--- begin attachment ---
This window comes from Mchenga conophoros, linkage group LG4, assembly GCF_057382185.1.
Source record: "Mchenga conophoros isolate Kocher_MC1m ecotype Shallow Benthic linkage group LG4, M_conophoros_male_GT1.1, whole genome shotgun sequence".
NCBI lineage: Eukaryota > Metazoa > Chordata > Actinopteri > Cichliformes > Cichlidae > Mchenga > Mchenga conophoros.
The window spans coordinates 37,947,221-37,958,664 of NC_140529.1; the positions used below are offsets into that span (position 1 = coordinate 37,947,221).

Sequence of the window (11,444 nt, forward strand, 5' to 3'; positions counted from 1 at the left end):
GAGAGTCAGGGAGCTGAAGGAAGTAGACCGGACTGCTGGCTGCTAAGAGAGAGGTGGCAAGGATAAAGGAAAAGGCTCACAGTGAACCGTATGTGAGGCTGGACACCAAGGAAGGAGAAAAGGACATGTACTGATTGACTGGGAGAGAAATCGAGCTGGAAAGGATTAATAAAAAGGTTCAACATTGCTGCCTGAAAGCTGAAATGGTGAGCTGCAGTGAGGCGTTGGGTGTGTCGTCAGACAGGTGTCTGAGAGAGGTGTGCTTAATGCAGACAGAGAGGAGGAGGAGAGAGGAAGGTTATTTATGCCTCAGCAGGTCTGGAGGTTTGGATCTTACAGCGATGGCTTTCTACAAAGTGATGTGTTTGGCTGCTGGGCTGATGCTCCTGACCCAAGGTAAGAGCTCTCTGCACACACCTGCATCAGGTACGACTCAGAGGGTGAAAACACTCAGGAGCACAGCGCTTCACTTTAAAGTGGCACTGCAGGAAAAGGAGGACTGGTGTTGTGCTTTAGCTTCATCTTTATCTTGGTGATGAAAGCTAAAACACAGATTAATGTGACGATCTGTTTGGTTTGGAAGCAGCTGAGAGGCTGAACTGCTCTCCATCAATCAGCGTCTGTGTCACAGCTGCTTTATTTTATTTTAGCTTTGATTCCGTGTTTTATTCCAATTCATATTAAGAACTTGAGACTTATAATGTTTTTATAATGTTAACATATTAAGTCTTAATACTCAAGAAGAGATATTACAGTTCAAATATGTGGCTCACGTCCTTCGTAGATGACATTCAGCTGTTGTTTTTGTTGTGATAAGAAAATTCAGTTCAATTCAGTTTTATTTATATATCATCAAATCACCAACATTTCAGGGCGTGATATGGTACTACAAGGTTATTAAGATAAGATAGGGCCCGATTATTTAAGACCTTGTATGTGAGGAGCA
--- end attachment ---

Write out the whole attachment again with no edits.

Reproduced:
This window comes from Mchenga conophoros, linkage group LG4, assembly GCF_057382185.1.
Source record: "Mchenga conophoros isolate Kocher_MC1m ecotype Shallow Benthic linkage group LG4, M_conophoros_male_GT1.1, whole genome shotgun sequence".
NCBI lineage: Eukaryota > Metazoa > Chordata > Actinopteri > Cichliformes > Cichlidae > Mchenga > Mchenga conophoros.
The window spans coordinates 37,947,221-37,958,664 of NC_140529.1; the positions used below are offsets into that span (position 1 = coordinate 37,947,221).

Sequence of the window (11,444 nt, forward strand, 5' to 3'; positions counted from 1 at the left end):
GAGAGTCAGGGAGCTGAAGGAAGTAGACCGGACTGCTGGCTGCTAAGAGAGAGGTGGCAAGGATAAAGGAAAAGGCTCACAGTGAACCGTATGTGAGGCTGGACACCAAGGAAGGAGAAAAGGACATGTACTGATTGACTGGGAGAGAAATCGAGCTGGAAAGGATTAATAAAAAGGTTCAACATTGCTGCCTGAAAGCTGAAATGGTGAGCTGCAGTGAGGCGTTGGGTGTGTCGTCAGACAGGTGTCTGAGAGAGGTGTGCTTAATGCAGACAGAGAGGAGGAGGAGAGAGGAAGGTTATTTATGCCTCAGCAGGTCTGGAGGTTTGGATCTTACAGCGATGGCTTTCTACAAAGTGATGTGTTTGGCTGCTGGGCTGATGCTCCTGACCCAAGGTAAGAGCTCTCTGCACACACCTGCATCAGGTACGACTCAGAGGGTGAAAACACTCAGGAGCACAGCGCTTCACTTTAAAGTGGCACTGCAGGAAAAGGAGGACTGGTGTTGTGCTTTAGCTTCATCTTTATCTTGGTGATGAAAGCTAAAACACAGATTAATGTGACGATCTGTTTGGTTTGGAAGCAGCTGAGAGGCTGAACTGCTCTCCATCAATCAGCGTCTGTGTCACAGCTGCTTTATTTTATTTTAGCTTTGATTCCGTGTTTTATTCCAATTCATATTAAGAACTTGAGACTTATAATGTTTTTATAATGTTAACATATTAAGTCTTAATACTCAAGAAGAGATATTACAGTTCAAATATGTGGCTCACGTCCTTCGTAGATGACATTCAGCTGTTGTTTTTGTTGTGATAAGAAAATTCAGTTCAATTCAGTTTTATTTATATATCATCAAATCACCAACATTTCAGGGCGTGATATGGTACTACAAGGTTATTAAGATAAGATAGGGCCCGATTATTTAAGACCTTGTATGTGAGGAGCA